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By H. Lukar. Drake University.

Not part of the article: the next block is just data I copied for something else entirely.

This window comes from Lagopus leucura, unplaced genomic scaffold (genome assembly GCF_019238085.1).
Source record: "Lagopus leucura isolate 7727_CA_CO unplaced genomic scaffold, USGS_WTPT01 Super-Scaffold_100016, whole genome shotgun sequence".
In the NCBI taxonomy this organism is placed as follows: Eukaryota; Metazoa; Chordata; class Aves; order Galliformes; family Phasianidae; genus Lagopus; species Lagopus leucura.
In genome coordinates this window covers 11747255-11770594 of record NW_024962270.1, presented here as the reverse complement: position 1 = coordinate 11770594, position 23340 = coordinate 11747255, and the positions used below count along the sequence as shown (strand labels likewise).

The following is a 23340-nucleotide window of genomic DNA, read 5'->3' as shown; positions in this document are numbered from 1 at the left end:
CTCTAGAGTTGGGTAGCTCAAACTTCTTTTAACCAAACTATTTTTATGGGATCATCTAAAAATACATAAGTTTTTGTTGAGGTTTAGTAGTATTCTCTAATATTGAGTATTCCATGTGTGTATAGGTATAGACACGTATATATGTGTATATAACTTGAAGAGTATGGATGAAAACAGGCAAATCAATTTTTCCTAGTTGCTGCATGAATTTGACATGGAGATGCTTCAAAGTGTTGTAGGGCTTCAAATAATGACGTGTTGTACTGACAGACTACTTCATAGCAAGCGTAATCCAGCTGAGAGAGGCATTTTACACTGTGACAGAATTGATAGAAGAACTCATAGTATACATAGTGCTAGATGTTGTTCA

Conversely purchase viagra capsules 100 mg, as CRH release in female abuse survivors may be explainable by differences in gender buy viagra capsules 100mg fast delivery, the PVN stimulates ACTH secretion from the pituitary and age buy 100 mg viagra capsules overnight delivery, trauma type, developmental epoch at the time of the trauma, thereby increases cortisol secretion from the adrenal glands, or timing within illness course. Glucocorticoid-mediated +/–, an equal number of studies support this finding and do not inhibition of NE-induced CRH stimulation may be evident support this finding; +, atleast one study supports this finding and primarily during stress, rather than under resting condi- no studies do not, or the majority of studies support the finding; ++, two or more studies support this finding, and no studies do not tions, as an adaptive response that restrains stress-induced support the finding; +++, three or more studies support this finding, neuroendocrine and cardiovascular effects mediated by the and no studies do not; ACTH, adrenocorticotropic hormone; CRF, corticotropin-releasing factor; CSF, cerebrospinal fluid; dec. NE, cortisol, and CRH thus appear tightly decrease; DST, dihydrostreptomycin; HPA, hypothalamic pituitary linked as a functional system that offers a homeostatic mech- adrenal axis; inc. A clinical phenomenon of anxiety disorders that may be specifically regulated by interactions between NE and glucocorticoid secretion involves the acquisition and consol- idation of traumatic memories. A characteristic feature of PTSD and PD is that memories of the traumatic experience development of PTSD and may comprise a risk factor for or the original panic attack, respectively, persist for decades developing PTSD in response to traumatic stress. In PD, the results of studies examining CRH-receptor In experimental animals, alterations of both brain catechol- and HPA-axis function have been less consistent (Table amine and glucocorticoid levels affect the consolidation and 63. Elevated plasma cortisol levels were reported in one retrieval of emotional memories (50,51). Glucocorticoids study (244), but not in another (245), and the results of influence memory storage by activation of glucocorticoid studies assessing urinary free cortisol have been similarly receptors in the hippocampus, whereas NE effects are me- inconsistent (177,246). In a study of 24-hour secretion of diated in part through -adrenoreceptor stimulation in the ACTH and cortisol, PD subjects had subtle elevations of amygdala (255). In humans, adrenocortical suppression nocturnal cortisol secretion and greater amplitude of ul- blocks the memory-enhancing effects of amphetamine and traradian secretory episodes relative to control subjects epinephrine (256), and propranolol impairs memory for an (247), but these findings await replication. Both normal emotionally provocative story, but not for an emotionally and elevated rates of cortisol nonsuppression after dexa- 'neutral' story (257). These data suggest that the acute methasone administration have been reported in PD (248). It is axis response was higher in PD subjects than in healthy conceivable that long-term alterations in these systems may controls, but the magnitude of this abnormality was less account for memory distortions seen in PTSD, such as the than that seen in depressed samples (249,250). The ACTH memory fragmentation, hypermnesia, and deficits in declar- ative memory. The extent to which pathophysi- ologic heterogeneity within PD samples may account for Several lines of preclinical and clinical evidence have estab- the inconsistency of these findings remains unclear. Central BZD receptors are ex- mediated through a GABAergic mechanism. These agents pressed are present throughout the brain, but they are most are effective for the treatment of a spectrum of anxiety disor- densely concentrated in the cortical gray matter. The BZD ders including social anxiety disorder, generalized anxiety and GABAA receptors form parts of the same macromolecu- disorder, PD, and PTSD. One of the multiple secondary lar complex, and although they constitute distinct binding effects of these agents involves potentiation of GABAergic sites, they are functionally coupled and regulate each other function. For example, in rats, the effective dose of phenel- in an allosteric manner (258). Central BZD-receptor ago- zine (15mg/kg) on the elevated plus maze administered nists potentiate and prolong the synaptic actions of the in- produces a more than twofold increase in whole-brain level hibitory neurotransmitter, GABA, by increasing the fre- GABA concentrations, whereas an ineffective dose of phe- quency of GABA-mediated chloride channel openings (258, nelzine (5. Microinjection of BZD-receptor agonists in limbic (267). Moreover, the N-acetylated metabolite of phenelzine, and brainstem regions such as the amygdala and the PAG N-2-acetylphenelzine, which potently inhibits monoamine exert antianxiety effects in animal models of anxiety and fear oxidase but does not change whole-brain GABA concentra- (260). Conversely, administration of BZD-receptor inverse tions, does not produce anxiolytic effects in the elevated agonists, such as -carboline-3-carboxylic acid ethylester, plus-maze test (267). Transgenic mouse studies have identified behavioral roles for specific GABAA-receptor subunits. The anxiolytic action of diazepam appears absent in mice with 2 subunit point Effects of Stress on Benzodiazepine-GABAA mutations, but it is present in mice with 1 or 3 subunit Receptors point mutations (264,265). These data suggest that the an- xiolytic effect of BZD agonists is at least partly mediated BZD- and GABA-receptor function can be altered by expo- by the GABA -receptor subunit, which is largely ex- sure to stress in some brain regions. In experimental animals A 2 pressed in the limbic system, but not by the subunit, exposed to inescapable stress in the form of cold swim or 3 which is predominately expressed in the reticular activating foot shock, the BZD-receptor binding decreases in the fron- system, or the subunit, which is implicated in mediating tal cortex, with less consistent reductions occurring in the 1 the sedative, amnestic, and anticonvulsive effects of BZDs hippocampus and hypothalamus, but no changes in the oc- (265,266). These findings hold clear implications for inves- cipital cortex, striatum, midbrain, thalamus, cerebellum, or tigations of the pathophysiology of anxiety disorders and for pons (268). Chronic stress in the form of repeated foot the development of anxioselective BZD-receptor agonists. The neurosteroid, allopregnenolone, ex- in BZD-receptor binding were associated with deficits in erts antianxiety effects in conflict paradigms that serve as maze escape behaviors that may have reflected alterations putative animal models of anxiety. The anticonflict effects in mnemonic processing (269,270). Some of these stress of allopregnenolone are reversed by either isopropylbicyclo- effects may be mediated by glucocorticoids, because chronic phosphate, which binds at the picrotoxinin site on the exposure to stress levels of CORT alters mRNA levels of GABAA receptors, or RO15-4513 (ethyl-8-azido-5,6-dihy- multiple GABAA-receptor subunits (271). Consistent with dro-5-methyl-6-oxo-4H-imidazo[1,5- ]-[1,4]benzodiaze- the effects of chronic stress on BZD-receptor expression, pine-3-carboxylate), a BZD-receptor inverse agonist that the Maudsley 'genetically fearful' rat strain shows decreased inhibits GABAA-activated chloride flux in neuronal mem- BZD-receptor density relative to other rats in several brain branes. In contrast, administration of the BZD-receptor an- structures including the hippocampus (272). Allopregnenolone may thus exert reduced BZD-receptor sites in the LC, the NTS, the frontal anxiolytic-like effects by stimulating the chloride channel cortex, and the CE and the LA of the amygdala, and reduced in GABAA receptors by binding at the picrotoxinin site or mRNA levels for the 2 subunit of the GABAA-receptor at a site specific for RO15-4513. The The antianxiety effects of antidepressant drugs with pri- extent to which these developmental responses to early-life Chapter 63: Neurobiological Basis of Anxiety Disorders 917 stress may alter the expression of fear and anxiety in adult- global reduction in BZD site binding in seven study subjects hood remains unclear. Anxiety Disorders found no differences in the Bmax, Kd or bound/free values The central BZD receptor has been implicated in anxiety for [11C]flumazenil in any brain region in ten unmedicated disorders on the basis of the anxiolytic and anxiogenic prop- PD study subjects relative to healthy controls (283). Hypotheses advanced regarding the role Acute stress increases DA release and turnover in multiple of GABAA-BZD–receptor function in anxiety disorders brain areas. The dopaminergic projections to the mPFC have proposed either that changes in the GABAA-BZD mac- appear particularly sensitive to stress, because brief or low- romolecular complex conformation or that alterations in the concentration or properties of an endogenous ligand intensity stressors (e. However, these hypotheses have not been conclu- absence of corresponding changes in other mesotelenceph- sively tested by in vivo or postmortem studies of anxiety- alic dopaminergic projections (284). In con- attacks and increases anticipatory anxiety in some subjects trast, stress of greater intensity or longer duration addition- with PD, but not in healthy controls. In addition, the sensi- ally enhances DA release and metabolism in other areas as tivity to the effects of diazepam on saccadic eye movement well (285). The regional sensitivity to stress appears to fol- velocity is abnormally reduced in PD, a finding implying low a pattern in which dopaminergic projections to the that the functional sensitivity of the GABA -BZD supramo- mPFC are more sensitive to stress than the mesoaccumbens A lecular complex is attenuated in brainstem regions control- and nigrostriatal projections, and the mesoaccumbens dopa- ling saccadic eye movements (275). Subjects with PD also minergic projections are more sensitive to stress than the show abnormally reduced sensitivity to the suppressant ef- nigrostriatal projections (284). Pa- tal (278–280), temporal (278,279), and occipital (278) cor- tients with PD were also shown to have a greater growth tices in subjects with PD relative to control subjects. However, Eriksson absence of medication-free PD study subjects and of healthy et al. A tween CSF HVA and anxiety severity or panic attack fre- SPECT-iomazenil study that quantitated BZD-receptor quency (288). In addition, genetic studies examining associ- binding by derivation of distribution volumes found re- ations between PD and gene polymorphisms for the DA duced binding in the left hippocampus and precuneus in D4 receptor and the DA transporter have produced negative unmedicated PD relative to healthy control samples and results (289). Another ies involving small subject samples reported abnormal re- SPECT-iomazenil study reported lower distribution vol- ductions in DA-receptor binding. These findings appeared social phobic relative to healthy control samples (290), pre- consistent with the evidence cited earlier that stress down- sumably reflecting a reduction in DA-transporter binding.